Many people don't like the way they look but there's this:
The domes' balanced shape is self-supporting and strong enough to withstand the force of an EF5 tornado, a monster hurricane or a powerful earthquake. Dome buildings made of concrete can deflect falling buildings and flying debris, even airborne trees and cars. Plus, the roof won't blow off.
I don't know about "all-time" but there certainly are a lot of bad judgments listed here.
Applicant warned the interviewer that she "took too much Valium" and didn't think her interview was indicative of her personality. . . .
Applicant kept his iPod headphones on during the interview.
I'll never see 'em in real life, so the pictures are nice.
Potentially useful information.
The real solution is finding the sites that best fit your specific travel needs — all the more true for the heavily budget-conscious. Each has different strengths offered through different interfaces that use different functions and produce different results. But where to go for what? Even for people like me who live on these sites, it’s not always clear.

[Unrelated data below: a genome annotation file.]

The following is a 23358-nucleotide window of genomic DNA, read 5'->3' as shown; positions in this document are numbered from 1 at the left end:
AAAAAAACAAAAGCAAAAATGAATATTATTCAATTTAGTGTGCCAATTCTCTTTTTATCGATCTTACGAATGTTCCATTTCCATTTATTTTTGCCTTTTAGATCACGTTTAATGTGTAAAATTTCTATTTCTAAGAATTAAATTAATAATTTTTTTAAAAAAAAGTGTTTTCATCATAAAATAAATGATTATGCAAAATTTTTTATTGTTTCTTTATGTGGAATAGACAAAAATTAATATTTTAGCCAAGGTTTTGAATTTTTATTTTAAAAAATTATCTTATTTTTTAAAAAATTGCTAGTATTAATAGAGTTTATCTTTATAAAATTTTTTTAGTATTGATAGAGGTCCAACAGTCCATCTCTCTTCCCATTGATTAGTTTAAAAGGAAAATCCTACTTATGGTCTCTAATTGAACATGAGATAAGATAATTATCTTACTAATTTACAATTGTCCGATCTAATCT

So I designed a test — from Europe, as it turned out, where I was reporting on the road. I selected 15 online travel agencies, from the old stalwarts like Travelocity to an excellent (and increasingly robust) group of upstarts like Routehappy, which are more likely to take into account niche specifics like seat pitch. Then I put them through the wringer, shopping for six itineraries, from basic domestic to overseas-only to elaborately multicity: Miami-Chicago, Louisville-Portland, Los Angeles-Paris, Dallas-Singapore, Shanghai-Chengdu in China and, finally, New York-Guadalajara-Bogotá-Charlotte (presumably a Mexican-Colombian-American visiting family and the Nascar Hall of Fame).
Really excellent. 11 of the first 12 alone--I don't care for #9--are worth the price of admission.
I think for any important medical decision I would try to get a second, and maybe a third or fourth, opinion.
The third edition will be bigger:
The first edition, published in 10 instalments between 1884 and 1928, defined more than 400,000 words and phrases; by 1989, when two further supplements of 20th-century neologisms were combined with the original to create the second, this had risen to some 600,000, with a full word count of 59m. Once the monumental task of revising and updating that last (and possibly final) printed incarnation is complete, the third edition is expected to have doubled in overall length.
Stuff I hadn't known about the Girl Scout cookies.